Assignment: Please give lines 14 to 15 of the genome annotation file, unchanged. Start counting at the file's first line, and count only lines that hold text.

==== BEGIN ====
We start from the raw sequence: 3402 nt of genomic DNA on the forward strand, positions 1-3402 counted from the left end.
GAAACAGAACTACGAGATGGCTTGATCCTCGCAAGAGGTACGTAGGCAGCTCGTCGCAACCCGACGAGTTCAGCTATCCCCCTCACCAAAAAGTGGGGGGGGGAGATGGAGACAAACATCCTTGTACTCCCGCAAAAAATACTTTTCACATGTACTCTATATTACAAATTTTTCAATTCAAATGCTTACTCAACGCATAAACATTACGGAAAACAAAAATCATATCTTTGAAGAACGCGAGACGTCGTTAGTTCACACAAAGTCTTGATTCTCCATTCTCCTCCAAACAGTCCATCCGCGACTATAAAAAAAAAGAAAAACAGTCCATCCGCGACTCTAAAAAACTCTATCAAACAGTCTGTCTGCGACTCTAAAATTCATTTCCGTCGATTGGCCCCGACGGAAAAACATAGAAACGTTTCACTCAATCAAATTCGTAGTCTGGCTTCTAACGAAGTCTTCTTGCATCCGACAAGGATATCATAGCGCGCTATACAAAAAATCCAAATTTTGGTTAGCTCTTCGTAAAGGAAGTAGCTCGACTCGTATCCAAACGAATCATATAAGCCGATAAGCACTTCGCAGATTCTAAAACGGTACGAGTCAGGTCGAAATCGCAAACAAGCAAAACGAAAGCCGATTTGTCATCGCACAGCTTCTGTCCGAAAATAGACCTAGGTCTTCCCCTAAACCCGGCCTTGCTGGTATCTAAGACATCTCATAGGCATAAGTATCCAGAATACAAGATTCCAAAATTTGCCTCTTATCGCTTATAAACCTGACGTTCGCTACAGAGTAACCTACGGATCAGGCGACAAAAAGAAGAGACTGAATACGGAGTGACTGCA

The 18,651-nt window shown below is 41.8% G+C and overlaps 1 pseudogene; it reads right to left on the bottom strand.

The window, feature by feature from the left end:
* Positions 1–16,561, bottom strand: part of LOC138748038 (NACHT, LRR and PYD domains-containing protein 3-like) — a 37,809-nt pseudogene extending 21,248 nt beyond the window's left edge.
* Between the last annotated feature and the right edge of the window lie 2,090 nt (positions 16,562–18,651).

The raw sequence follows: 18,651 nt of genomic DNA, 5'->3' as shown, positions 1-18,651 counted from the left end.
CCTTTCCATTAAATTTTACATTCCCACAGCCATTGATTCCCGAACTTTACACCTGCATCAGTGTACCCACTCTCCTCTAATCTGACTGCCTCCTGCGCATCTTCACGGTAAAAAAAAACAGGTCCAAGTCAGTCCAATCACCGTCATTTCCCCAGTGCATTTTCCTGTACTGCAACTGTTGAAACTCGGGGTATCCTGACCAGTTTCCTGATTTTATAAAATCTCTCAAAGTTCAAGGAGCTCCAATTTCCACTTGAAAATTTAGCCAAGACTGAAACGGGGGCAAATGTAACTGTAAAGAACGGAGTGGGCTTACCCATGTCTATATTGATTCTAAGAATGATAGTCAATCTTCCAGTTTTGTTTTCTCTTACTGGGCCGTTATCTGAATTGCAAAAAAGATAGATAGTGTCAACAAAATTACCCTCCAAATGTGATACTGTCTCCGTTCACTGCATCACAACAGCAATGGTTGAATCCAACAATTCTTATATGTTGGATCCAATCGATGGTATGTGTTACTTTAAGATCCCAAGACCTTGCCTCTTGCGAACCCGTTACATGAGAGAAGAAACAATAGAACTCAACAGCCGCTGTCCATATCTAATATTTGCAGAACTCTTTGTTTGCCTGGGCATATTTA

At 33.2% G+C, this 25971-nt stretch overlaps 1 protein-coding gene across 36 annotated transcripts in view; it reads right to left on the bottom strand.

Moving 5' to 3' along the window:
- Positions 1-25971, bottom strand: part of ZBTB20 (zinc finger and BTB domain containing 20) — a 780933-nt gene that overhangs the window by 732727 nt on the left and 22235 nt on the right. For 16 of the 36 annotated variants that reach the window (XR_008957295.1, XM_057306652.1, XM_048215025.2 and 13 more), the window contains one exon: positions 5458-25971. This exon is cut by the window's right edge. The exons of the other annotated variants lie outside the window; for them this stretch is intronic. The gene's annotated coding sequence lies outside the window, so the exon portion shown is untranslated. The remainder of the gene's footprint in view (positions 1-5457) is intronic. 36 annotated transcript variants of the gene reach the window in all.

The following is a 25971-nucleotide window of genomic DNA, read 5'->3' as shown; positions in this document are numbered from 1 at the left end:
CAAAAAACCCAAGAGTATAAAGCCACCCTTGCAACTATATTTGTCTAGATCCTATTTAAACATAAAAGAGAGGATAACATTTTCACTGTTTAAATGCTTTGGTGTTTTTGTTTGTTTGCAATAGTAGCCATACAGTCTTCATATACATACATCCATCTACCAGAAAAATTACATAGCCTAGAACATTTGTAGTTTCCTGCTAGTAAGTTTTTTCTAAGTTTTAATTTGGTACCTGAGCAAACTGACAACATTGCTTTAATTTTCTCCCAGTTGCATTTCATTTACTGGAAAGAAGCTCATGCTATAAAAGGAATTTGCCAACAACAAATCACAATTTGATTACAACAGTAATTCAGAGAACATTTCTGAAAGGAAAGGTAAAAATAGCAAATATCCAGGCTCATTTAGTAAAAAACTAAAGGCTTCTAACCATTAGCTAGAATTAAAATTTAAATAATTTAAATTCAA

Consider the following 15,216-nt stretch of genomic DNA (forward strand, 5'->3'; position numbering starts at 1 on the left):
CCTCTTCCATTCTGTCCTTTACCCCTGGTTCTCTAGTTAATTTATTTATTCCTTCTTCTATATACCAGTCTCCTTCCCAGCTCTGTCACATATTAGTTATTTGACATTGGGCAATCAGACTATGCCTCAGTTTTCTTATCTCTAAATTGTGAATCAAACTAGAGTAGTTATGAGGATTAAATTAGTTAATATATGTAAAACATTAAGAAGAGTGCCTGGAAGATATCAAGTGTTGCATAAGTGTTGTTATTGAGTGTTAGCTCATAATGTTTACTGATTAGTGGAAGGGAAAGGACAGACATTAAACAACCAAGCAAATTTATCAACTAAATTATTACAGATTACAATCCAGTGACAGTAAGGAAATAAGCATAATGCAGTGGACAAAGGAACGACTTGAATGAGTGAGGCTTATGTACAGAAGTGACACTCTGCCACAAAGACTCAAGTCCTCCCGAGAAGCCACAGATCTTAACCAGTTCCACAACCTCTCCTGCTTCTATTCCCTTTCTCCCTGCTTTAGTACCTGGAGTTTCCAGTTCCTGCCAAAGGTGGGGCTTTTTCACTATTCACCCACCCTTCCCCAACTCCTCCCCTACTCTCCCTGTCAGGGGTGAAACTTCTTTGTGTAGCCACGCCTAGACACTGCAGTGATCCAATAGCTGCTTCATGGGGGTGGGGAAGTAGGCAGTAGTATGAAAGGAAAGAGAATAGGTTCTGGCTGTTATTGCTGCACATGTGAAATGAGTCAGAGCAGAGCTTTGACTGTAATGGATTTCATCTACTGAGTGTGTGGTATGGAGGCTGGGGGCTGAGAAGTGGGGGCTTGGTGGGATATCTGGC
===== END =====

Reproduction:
Consider the following 15,216-nt stretch of genomic DNA (forward strand, 5'->3'; position numbering starts at 1 on the left):
CCTCTTCCATTCTGTCCTTTACCCCTGGTTCTCTAGTTAATTTATTTATTCCTTCTTCTATATACCAGTCTCCTTCCCAGCTCTGTCACATATTAGTTATTTGACATTGGGCAATCAGACTATGCCTCAGTTTTCTTATCTCTAAATTGTGAATCAAACTAGAGTAGTTATGAGGATTAAATTAGTTAATATATGTAAAACATTAAGAAGAGTGCCTGGAAGATATCAAGTGTTGCATAAGTGTTGTTATTGAGTGTTAGCTCATAATGTTTACTGATTAGTGGAAGGGAAAGGACAGACATTAAACAACCAAGCAAATTTATCAACTAAATTATTACAGATTACAATCCAGTGACAGTAAGGAAATAAGCATAATGCAGTGGACAAAGGAACGACTTGAATGAGTGAGGCTTATGTACAGAAGTGACACTCTGCCACAAAGACTCAAGTCCTCCCGAGAAGCCACAGATCTTAACCAGTTCCACAACCTCTCCTGCTTCTATTCCCTTTCTCCCTGCTTTAGTACCTGGAGTTTCCAGTTCCTGCCAAAGGTGGGGCTTTTTCACTATTCACCCACCCTTCCCCAACTCCTCCCCTACTCTCCCTGTCAGGGGTGAAACTTCTTTGTGTAGCCACGCCTAGACACTGCAGTGATCCAATAGCTGCTTCATGGGGGTGGGGAAGTAGGCAGTAGTATGAAAGGAAAGAGAATAGGTTCTGGCTGTTATTGCTGCACATGTGAAATGAGTCAGAGCAGAGCTTTGACTGTAATGGATTTCATCTACTGAGTGTGTGGTATGGAGGCTGGGGGCTGAGAAGTGGGGGCTTGGTGGGATATCTGGC